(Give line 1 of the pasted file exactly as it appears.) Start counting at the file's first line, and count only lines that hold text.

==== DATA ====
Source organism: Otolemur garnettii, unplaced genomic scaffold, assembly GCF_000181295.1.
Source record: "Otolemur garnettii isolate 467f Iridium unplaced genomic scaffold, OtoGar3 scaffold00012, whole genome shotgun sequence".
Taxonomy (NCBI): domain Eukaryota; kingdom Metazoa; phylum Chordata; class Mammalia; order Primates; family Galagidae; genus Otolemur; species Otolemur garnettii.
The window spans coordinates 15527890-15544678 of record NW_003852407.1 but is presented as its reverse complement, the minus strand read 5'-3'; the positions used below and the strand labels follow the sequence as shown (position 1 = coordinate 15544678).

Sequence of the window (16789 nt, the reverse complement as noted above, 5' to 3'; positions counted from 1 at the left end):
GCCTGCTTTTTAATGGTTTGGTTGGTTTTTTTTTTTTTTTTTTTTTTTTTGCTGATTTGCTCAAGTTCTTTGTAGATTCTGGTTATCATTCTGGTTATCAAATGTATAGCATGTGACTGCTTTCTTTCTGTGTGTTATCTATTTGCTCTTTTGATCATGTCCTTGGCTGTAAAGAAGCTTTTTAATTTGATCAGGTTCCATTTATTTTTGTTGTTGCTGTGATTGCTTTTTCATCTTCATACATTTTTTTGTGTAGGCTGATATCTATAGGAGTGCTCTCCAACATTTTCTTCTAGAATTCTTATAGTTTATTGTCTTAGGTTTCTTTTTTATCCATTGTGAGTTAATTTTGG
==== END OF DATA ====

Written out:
Source organism: Otolemur garnettii, unplaced genomic scaffold, assembly GCF_000181295.1.